It will be noted that each of the above-cited cases deal with "custodial interrogation." The thrust of each is the danger of compulsory self-incrimination that arises out of the pyschological effect of the custodial atmosphere which tends to overpower the mental resistance of a suspect or an accused when questioned. Miranda states "that without proper safeguards the *855 process of in-custody interrogation of persons suspected or accused of crime contains inherently compelling pressures which work to undermine the individual's will to resist and to compel him to speak where he would not otherwise do so freely." (Emphasis supplied.) 384 U.S. 436, 467, 86 S. Ct. 1602, 1624.

There is nothing in any of these decisions that denies the police the right in on-the-scene investigations to interview any person not in custody and not subject to coercion in any form for the purpose of determining whether a crime has been committed and who committed it.

"* * * General on-the-scene questioning as to facts surrounding a crime or other general questioning of citizens in the fact-finding process is not affected by our holding. It is an act of responsible citizenship for individuals to give whatever information they may have to aid in law enforcement. In such situations the compelling atmosphere inherent in the process of in-custody interrogation is not necessarily present." Miranda v. State of Arizona, supra, 384 U.S. 436, 477-478, 86 S. Ct. 1602, 1629.

Nor is there otherwise an iota of evidence that the statements made by the defendant were in anywise the result of compulsion.

In the matter before us, the officer was in the performance of a duty to investigate this accident and its cause. In determining its cause, he was required to determine in a preliminary way whether the cause was due to violation of law and, if so, whether there was reasonable cause to cite the defendant for that violation. This information is necessary in any case before an officer is justified in placing a person under arrest. Moreover, as stated in Hoffa v. United States, 385 U.S. 293, 310, 87 S. Ct. 408, 417, 17 L. Ed. 2d 374, 386:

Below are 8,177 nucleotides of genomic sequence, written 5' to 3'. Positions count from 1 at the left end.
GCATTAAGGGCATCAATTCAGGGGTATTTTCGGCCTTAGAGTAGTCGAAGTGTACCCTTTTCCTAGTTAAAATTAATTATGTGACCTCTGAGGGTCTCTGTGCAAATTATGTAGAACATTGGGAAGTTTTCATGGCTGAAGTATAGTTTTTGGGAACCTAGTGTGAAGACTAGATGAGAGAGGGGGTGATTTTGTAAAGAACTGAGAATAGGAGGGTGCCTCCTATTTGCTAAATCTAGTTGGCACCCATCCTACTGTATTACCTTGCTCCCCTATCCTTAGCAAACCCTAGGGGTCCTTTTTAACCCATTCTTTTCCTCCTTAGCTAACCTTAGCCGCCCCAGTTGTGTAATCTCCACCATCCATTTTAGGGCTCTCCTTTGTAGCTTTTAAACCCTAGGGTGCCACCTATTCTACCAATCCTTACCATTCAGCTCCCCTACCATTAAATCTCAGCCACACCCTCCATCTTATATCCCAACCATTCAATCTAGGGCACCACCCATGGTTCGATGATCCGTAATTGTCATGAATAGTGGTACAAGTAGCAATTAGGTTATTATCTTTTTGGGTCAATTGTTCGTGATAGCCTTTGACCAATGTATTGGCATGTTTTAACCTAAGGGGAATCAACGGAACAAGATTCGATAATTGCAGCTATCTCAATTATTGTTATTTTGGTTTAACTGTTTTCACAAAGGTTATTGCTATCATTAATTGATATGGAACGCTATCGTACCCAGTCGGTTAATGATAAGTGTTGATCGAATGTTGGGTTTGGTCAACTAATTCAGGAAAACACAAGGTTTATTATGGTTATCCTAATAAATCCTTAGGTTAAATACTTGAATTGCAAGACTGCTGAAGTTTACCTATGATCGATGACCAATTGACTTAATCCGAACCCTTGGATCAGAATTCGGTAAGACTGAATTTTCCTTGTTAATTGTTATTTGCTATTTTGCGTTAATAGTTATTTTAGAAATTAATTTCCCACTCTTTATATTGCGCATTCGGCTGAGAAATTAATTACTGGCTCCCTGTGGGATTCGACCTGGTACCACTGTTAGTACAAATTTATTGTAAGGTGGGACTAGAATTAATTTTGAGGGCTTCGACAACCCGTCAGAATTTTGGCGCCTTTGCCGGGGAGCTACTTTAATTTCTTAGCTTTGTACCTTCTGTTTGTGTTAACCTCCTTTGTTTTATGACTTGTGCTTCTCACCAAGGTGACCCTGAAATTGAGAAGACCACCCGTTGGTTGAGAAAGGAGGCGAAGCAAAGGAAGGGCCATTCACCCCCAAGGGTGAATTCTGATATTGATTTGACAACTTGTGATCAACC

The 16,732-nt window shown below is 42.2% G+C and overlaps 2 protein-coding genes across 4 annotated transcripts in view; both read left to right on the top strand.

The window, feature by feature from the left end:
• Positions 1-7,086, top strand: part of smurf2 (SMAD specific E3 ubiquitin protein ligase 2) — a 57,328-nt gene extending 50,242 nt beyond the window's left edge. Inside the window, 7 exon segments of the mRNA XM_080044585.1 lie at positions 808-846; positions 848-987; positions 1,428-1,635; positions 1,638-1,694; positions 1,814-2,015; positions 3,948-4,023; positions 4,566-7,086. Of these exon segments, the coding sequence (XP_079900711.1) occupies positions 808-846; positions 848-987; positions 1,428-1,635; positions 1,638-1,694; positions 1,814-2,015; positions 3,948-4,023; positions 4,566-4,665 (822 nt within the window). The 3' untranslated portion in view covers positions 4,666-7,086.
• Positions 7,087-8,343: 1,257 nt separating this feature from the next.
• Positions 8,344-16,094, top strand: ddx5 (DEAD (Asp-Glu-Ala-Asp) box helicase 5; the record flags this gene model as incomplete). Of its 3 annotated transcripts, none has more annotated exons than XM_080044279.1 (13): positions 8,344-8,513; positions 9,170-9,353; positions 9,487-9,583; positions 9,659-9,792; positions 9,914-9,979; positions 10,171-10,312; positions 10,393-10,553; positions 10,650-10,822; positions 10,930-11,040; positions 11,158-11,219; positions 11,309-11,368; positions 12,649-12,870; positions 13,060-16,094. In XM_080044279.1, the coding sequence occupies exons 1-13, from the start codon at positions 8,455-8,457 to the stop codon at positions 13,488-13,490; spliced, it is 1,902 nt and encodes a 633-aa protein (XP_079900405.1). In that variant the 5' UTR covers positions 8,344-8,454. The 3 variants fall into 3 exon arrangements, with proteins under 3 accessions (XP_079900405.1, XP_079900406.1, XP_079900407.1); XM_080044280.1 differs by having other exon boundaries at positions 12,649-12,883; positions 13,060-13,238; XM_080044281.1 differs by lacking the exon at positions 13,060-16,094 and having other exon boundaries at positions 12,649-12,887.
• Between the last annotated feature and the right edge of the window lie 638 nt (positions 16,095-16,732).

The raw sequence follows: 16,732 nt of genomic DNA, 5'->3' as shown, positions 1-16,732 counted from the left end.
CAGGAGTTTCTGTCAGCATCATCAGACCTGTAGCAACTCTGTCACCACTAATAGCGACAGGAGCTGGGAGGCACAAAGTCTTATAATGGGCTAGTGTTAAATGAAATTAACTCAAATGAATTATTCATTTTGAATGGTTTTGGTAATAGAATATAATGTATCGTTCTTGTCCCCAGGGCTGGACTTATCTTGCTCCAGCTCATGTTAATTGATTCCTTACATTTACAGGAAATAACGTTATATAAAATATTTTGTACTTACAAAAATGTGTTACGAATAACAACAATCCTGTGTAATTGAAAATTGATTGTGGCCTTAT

"* * * Law enforcement officers are under no constitutional duty to call a halt to a criminal investigation the moment they have the minimum evidence to establish probable cause, a quantum of evidence which may fall far short of the amount necessary to support a criminal conviction."

In the case at bar the officer asked more questions than the minimum necessary to establish probable cause, but as soon as he concluded that an arrest should be made he stopped the questioning and advised the defendant of his rights. No questions were asked after the defendant was arrested. Under these circumstances, we hold that the officer's investigation did not produce inadmissible evidence under the Miranda rule.

The defendant also assigns as error the trial court's instruction:

"You are instructed that a statement which admits guilt is prima facie involuntary and imposes the burden of the State of showing beyond a reasonable doubt that it was not the result of force or improper coercion and that it was made voluntarily."

Under the facts of this case, this instruction was abstract and should not have been given. The statements made to the police officer were evidence of guilt, but they did not constitute an admission of the offense charged.

While the instruction may have left an impression with the jury that defendant's admission that he had been drinking and was the operator of the automobile could be treated as a confession of guilt, we are of the opinion that when the instruction is considered in conjunction with all of the instructions, the jury could not have been so misled that the instruction would constitute prejudicial error.

The judgment is affirmed.